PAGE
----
VCU Libraries

Research Guides

Prepare for Promotion and Tenure

What about Open Access Journals?

Open access journals allow anyone to read the articles, without charge. Open access allows a wider audience to read articles than toll access. Articles that are available without charge tend to be more highly cited than articles with closed access.1

Look at the quality of the journal first. Some high-quality open access journals have built strong reputations for high-quality articles. VCU even subsidizes the publication fees that some open access publishers charge.2  Some open access journals have built reputations for minimal peer review and high charges for publication.

Many subscription journals allow you to post some version of the article on your own Web site or in an open access repository.3 If the best journals for your article aren't open access, see if you can do post an open-access copy in VCU's Schoolars Compass to increase your readership.4

For more information

Find the Right Journal

Even if a journal is ranked at the top of a list or has a high rejection rate, it may not be the best journal for your paper. The content of your paper should be similar to the kinds of things that the journal publishes. In the course of your research, you likely already are developing your own opinions about the quality and relevance of journals in your particular research area, these opinions can help you narrow down which journals to consider for your paper.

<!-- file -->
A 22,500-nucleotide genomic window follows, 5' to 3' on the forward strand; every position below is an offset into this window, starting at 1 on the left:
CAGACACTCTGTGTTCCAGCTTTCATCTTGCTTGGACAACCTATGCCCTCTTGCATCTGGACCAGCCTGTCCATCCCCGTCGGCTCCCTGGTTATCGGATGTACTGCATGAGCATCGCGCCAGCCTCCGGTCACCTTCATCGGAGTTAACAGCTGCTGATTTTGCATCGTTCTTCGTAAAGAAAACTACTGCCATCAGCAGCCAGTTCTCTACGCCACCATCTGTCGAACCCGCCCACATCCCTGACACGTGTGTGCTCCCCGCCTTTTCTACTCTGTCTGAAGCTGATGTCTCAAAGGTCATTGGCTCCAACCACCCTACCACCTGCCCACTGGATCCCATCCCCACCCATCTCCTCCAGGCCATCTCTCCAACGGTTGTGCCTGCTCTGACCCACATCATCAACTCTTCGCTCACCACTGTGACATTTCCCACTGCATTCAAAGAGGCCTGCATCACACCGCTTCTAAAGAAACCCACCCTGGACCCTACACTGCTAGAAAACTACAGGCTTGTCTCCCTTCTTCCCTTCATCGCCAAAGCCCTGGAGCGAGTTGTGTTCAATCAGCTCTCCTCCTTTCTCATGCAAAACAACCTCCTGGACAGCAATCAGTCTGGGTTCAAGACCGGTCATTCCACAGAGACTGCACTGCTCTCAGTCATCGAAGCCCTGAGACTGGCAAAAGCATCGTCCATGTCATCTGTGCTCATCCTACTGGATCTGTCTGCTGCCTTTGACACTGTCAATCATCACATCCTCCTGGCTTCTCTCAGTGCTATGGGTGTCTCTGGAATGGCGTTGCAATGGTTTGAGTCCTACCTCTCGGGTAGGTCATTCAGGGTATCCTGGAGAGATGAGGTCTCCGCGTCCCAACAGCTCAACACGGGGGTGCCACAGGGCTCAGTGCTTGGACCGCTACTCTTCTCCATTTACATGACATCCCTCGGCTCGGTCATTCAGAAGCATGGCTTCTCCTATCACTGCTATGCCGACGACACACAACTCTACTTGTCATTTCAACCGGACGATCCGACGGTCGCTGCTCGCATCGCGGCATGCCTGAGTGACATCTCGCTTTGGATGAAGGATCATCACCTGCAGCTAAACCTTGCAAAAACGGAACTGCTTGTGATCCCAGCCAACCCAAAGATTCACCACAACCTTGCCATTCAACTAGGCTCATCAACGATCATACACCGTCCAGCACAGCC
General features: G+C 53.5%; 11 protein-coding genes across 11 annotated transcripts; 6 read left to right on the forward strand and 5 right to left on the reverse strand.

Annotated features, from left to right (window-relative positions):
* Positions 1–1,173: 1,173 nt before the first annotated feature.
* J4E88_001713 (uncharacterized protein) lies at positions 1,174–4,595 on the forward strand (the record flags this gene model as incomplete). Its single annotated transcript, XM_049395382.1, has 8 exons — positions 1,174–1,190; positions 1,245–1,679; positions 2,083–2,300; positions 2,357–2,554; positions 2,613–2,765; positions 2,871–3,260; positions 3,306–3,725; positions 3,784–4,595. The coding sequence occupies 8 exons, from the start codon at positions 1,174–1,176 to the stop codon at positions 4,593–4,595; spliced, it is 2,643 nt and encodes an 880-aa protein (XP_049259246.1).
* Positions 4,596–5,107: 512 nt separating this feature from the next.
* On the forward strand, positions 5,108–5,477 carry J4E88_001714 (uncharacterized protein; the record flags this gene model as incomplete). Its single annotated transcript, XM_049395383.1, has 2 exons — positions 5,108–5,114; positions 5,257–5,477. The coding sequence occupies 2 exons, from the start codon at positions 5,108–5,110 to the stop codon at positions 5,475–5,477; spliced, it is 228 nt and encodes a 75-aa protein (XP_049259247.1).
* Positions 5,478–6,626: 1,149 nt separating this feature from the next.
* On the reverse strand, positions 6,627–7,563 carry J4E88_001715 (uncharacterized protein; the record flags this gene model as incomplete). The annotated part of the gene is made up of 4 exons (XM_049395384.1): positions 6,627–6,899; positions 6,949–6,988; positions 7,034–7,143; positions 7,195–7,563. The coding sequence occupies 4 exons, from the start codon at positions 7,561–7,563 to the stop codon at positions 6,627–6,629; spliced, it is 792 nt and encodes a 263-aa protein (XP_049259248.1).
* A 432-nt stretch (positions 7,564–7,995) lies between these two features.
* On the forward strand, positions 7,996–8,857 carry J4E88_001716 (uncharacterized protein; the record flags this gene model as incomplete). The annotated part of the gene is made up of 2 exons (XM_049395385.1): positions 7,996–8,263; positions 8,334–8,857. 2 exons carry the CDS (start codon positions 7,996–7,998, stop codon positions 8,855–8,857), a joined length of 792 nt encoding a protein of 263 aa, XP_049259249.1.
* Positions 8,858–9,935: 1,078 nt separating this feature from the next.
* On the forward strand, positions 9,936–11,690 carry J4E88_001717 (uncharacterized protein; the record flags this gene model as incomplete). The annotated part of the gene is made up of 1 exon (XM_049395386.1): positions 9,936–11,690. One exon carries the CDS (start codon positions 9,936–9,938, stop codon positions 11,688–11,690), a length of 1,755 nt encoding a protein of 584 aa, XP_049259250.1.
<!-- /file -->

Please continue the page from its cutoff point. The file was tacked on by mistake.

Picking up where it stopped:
Some things to consider when looking for the best journal that's appropriate for the content of your paper include... 

  • What journals are you reading and citing?
  • Who is the editor of the journal? Who is on the editorial board? Where do they work? What are their reputations? 
  • Who has written articles in the journal recently? What are their reputations? Are the articles relevant and good?

Information about Journals

The following databases will help you explore your options. You may also find rankings of journals published as articles in journals and association newsletters.

Choose an Academic Book Publisher

Outside of a handful of well-known university presses (e.g. Oxford, Cambridge, Harvard, and University of Chicago), the reputations of publishers will vary depending on the subject area. Small university presses can develop strong reputations for particular subject areas, even though they are not well-known in other areas. Look at the publishers of what you read in your discipline and ask other scholars for suggestions. 

Occasionally articles rank academic presses in a particular field, so it doesn't hurt to check if a list exists. Such lists give you a rough idea of the reputations of presses in that field, but they are not absolute. For example, a recent survey of political scientists gave somewhat different rankings from an earlier survey of librarians, and both gave somewhat different rankings from earlier surveys of political scientists.

Non-Academic Publications